This is why reviving Australian manufacturing must be a central pillar for any reconstruction strategy. Without a concerted effort to do this, Australia’s vulnerabilities will persist.
The Australian people want these vulnerabilities to be addressed and the rampant globalisation that has defined the preceding three decades to be rethought. The rising nationalist economic sentiment within the public has become more conspicuous, catalysed by the pandemic. Revealingly, a Gallup poll commissioned last year showed that 89% of Australians wanted more products to be made locally, and 52% of Australians preferred Australian-made products. Our over-reliance on other countries, creating jobs, and supporting Australian business were all listed as significant reasons behind these sentiments. Not only did a YouGov survey commissioned by the Australian Workers Union (AWU) show similar results, but it also demonstrated that a large majority of Australians believed that COVID-19 should be a wake-up call to Australia’s over-reliance on other nations – particularly China. Finally, 68% of Australians reported that COVID-19 has made them more likely to buy Australian-made products. Therefore, it is clear that the rising economic nationalism of the public, while not universal, has become at least electorally potent. This nationalism must be embraced, and policies must be proposed to revive Australia’s industrial capacity and restore the nation’s economic sovereignty.
It seems that the Liberal Government has noticed the electoral importance of reviving Australian industrial capacity and sovereignty, as they have moved to occupy this ground. However, this is all empty rhetoric with no substance. For example, in late 2020, the Government allocated $1.5 billion for the manufacturing sector to help shore up local production. However, in the overall scheme of the budget, it was a mere drop in the bucket. It was nothing compared to decades of decline – much of it under the watch of Liberal governments. Outside of this, the Government committed to injecting $1.3 billion over four years to help scale up manufacturing businesses. The four-year timeframe shows the Government‘s short-sightedness and the lack of seriousness with which they treat this issue. Recently, the Government announced plans to develop domestic defence manufacturing facilities to regain some of our lost ground. The fact that this project relies on the involvement of foreign-owned defence companies seems to have escaped the Liberal’s notice. It seems likely that the Government has no conception of what national sovereignty actually entails.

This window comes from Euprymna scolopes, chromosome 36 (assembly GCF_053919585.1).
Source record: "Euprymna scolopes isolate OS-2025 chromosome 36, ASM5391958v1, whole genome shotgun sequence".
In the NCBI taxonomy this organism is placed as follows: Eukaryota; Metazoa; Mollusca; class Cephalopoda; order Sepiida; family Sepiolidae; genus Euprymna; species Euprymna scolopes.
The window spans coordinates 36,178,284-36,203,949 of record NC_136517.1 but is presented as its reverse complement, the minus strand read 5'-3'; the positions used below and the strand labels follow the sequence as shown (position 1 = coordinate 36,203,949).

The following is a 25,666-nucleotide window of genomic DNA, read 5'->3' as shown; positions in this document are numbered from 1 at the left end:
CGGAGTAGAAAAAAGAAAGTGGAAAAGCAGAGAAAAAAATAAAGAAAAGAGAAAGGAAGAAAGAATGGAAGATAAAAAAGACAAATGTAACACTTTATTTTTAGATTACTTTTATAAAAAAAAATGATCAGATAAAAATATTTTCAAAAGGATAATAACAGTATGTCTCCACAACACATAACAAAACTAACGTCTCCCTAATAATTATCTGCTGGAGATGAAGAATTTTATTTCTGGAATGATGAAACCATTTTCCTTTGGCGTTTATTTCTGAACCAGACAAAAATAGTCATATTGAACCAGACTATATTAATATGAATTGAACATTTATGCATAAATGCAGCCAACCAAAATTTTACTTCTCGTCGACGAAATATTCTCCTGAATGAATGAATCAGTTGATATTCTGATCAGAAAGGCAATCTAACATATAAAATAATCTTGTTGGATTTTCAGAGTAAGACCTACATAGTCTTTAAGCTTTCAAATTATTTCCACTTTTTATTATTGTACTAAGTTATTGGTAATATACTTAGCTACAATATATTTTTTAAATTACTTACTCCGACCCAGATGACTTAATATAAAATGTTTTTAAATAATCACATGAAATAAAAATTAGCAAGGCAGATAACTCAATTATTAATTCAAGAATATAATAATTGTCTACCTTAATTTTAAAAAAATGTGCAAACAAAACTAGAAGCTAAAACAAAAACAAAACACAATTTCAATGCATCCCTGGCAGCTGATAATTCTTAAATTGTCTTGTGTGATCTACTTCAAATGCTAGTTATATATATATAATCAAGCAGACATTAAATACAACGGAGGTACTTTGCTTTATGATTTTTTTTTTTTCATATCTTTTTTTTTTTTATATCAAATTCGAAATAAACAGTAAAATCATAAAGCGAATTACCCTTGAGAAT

In comparison, the Federal Labor Party’s proposals are vastly superior in ambition and sense. The creation of a $15 billion ‘National Reconstruction Fund’ for manufacturing, by itself, completely overshadows any Liberal proposal so far. This is a necessary and prudent investment. The Fund’s priorities are broad, from improving domestic mineral processing capabilities to improving our local car, train and shipbuilding. The proposal to establish a national rail manufacturing plan promises to build Australian trains by local workers using local materials. Significantly, this proposal clearly understands that it will be challenging to build up Australia’s industrial capacity to be competitive without stable demand for local products. Also of note is Labor’s commitment to reinvigorate vocational training to address Australia’s skill shortage. It seems that these proposals have come about due to heavy pressure from the Australian Manufacturing Workers’ Union (AMWU) and the Australian Workers’ Union (AWU), which have both given these proposals their broad support.